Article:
According to a recent report, German households are producing 15% more waste compared to before the pandemic as concerns around hygiene and safety overshadow the public's interest in sustainability. Additionally, with people enjoying outdoor spaces in the summer, plastic packaging waste is even more starkly noticeable in the environment. With common plastic items, and particularly to-go food packaging, constituting 10-20% of the waste found in parks, public places and streets in Germany, the urgent need to regulate these products cannot be understated. Long-term measures to avoid the excessive production and consumption of plastic in its various forms are clearly needed.
Socio-environmental governance is not an area of exclusive government action. Corporations, investors, civil and consumer organizations are reinventing themselves as political players in an increasing number of self-regulatory arrangements. Private environmental governance covers a wide-range of schemes such as Corporate Social Responsibility (CSR), Environmental, Social and Governance (ESG) criteria; Voluntary Sustainability Standards (VSSs) and certifications. Private initiatives have been praised for their potential to contribute to the goals of the Paris Agreement. Nonetheless, the current situation in Brazil shows that the private sector has a role to play not only in making its own environmental commitments, but in demanding that governments respond.
What are some of the key frameworks that can be used for transdisciplinary research? What are their particular strengths? How can you choose one that’s most suitable for your transdisciplinary project?
What is biodiversity? Often understood as the ensemble of plants, animals and microorganisms on Earth, biodiversity is, above all, a rich sample of genetic differences among species and the variety of ecosystems. In fact, the richer the diversity of life, the greater the opportunity for medical discoveries, economic development, and adaptive responses to wicked challenges such as climate change.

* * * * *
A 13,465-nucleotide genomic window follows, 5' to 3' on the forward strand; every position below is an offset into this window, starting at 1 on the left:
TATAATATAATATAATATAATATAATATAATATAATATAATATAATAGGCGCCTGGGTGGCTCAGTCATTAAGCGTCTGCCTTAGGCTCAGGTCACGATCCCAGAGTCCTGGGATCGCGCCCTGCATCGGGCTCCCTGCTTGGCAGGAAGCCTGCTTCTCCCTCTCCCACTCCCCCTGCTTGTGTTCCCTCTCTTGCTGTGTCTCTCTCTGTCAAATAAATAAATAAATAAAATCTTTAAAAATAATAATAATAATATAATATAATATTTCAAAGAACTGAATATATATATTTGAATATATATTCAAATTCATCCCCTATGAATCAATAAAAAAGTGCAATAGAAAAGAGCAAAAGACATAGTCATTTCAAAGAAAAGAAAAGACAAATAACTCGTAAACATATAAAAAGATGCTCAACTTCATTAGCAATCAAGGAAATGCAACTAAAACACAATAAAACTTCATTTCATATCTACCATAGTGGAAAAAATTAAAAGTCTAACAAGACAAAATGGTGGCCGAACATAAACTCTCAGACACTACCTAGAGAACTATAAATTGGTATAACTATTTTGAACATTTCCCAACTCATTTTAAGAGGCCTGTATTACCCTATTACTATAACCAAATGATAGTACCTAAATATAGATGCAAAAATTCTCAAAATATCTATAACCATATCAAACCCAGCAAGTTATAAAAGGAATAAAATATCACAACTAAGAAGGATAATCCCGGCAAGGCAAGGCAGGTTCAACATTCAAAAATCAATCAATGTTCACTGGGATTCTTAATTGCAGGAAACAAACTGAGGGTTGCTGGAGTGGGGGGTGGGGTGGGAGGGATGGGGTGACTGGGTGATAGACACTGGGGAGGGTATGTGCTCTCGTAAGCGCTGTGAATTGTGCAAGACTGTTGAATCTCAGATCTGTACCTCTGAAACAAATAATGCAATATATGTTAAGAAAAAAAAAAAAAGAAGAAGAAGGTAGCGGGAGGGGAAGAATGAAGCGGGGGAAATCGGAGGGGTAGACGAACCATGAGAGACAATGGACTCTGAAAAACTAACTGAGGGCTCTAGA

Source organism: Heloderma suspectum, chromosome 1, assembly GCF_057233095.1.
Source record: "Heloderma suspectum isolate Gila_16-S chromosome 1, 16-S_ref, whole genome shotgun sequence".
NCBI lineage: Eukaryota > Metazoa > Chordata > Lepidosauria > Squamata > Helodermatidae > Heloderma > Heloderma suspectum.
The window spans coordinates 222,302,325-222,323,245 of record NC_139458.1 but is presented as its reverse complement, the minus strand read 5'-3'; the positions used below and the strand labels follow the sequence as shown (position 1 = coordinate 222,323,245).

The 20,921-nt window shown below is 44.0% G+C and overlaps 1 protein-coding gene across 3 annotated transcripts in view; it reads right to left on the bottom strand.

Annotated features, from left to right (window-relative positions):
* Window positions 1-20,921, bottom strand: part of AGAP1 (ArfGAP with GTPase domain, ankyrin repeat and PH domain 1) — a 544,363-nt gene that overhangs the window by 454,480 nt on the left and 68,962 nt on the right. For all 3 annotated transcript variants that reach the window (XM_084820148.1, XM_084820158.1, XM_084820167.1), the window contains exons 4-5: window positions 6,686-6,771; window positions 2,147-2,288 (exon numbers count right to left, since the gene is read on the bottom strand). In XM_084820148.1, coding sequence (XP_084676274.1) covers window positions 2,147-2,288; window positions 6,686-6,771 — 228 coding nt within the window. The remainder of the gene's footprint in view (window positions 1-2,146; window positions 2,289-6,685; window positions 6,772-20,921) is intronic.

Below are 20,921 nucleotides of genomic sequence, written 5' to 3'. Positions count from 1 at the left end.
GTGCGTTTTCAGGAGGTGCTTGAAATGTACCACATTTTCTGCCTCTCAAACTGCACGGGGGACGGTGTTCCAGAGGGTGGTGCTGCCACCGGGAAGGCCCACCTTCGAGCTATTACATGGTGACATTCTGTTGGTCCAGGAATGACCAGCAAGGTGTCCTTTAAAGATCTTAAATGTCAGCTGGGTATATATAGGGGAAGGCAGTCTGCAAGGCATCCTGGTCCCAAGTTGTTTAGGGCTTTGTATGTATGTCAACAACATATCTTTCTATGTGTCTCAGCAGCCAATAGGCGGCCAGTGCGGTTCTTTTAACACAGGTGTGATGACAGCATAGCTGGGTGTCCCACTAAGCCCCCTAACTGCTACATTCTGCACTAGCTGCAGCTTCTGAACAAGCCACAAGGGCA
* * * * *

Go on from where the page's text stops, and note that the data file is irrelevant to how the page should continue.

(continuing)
Humans are intrinsically connected to the natural environment. This fundamental truth has been neglected by the way we conceive our development choices and we implement policies. The Covid-19 pandemic is an unfortunate reminder. Occurrences of diseases that cross over from wildlife to human populations (zoonotic diseases) are increasing and highlight how human health, animal health, and natural ecosystems are one. The current crisis shows us that we’ve lost a necessary symbiotic relation between humans and their natural environment. We, humans, are not separate from nature. We are nature.
The spread of the coronavirus has had rapid and far-reaching effects on the daily life of individuals and across professions and industries. The waste management sector is no exception here. This blog will highlight some of the challenges faced by the waste management sector in Germany. Similar to other European countries, the two most prominent measures taken by Germany to halt the spread of the coronavirus are the closing of its borders and the enforcement of reduced social contact.
Affiliate IASS scholar Man Fang has been working online from Germany since late January as a volunteer coordinator to support her hometown of Wuhan, organizing donations and helping to transport medical resources from around the world to the local hospitals. Here on the IASS-Blog she answers a few questions how differently the pandemic is dealt with in Germany and China and expresses her thoughts and feelings about it.
Worldwide over one billion people are on coronavirus lockdown. Overnight, the frantic economies of the twenty-first century ground to a halt. All of the sudden, an invisible organism became our number one enemy, demonstrating the fragility of an über-connected planet. The coronavirus pandemic is an unprecedented event and will leave a much changed world in its wake. The question of global cooperation looms large in thinking about the post-pandemic world. Are we entering a world that is less free and open? A world of more authoritarian states? Or is this pandemic an opportunity to “unlearn” mistakes and build our societies based on trust, knowledge and cooperation?
Given the fact that the Coronavirus (COVID-19) and its implications are dominating not only the news but the daily lives of nearly the whole globe, it is unsurprising that many have been thinking about the consequences of the coronavirus on climate action.
The German naturalist, writer, and statesman Alexander von Humboldt taught that all things are truly connected to everything else; that our entire world is an interwoven tapestry. The only way to ensure a dignified life for all, without poverty and hardship, is to make climate change and the limits of global resources central criteria in all political and economic decisions. One proposed solution to the growing problem of poverty is unconditional basic income (UBI).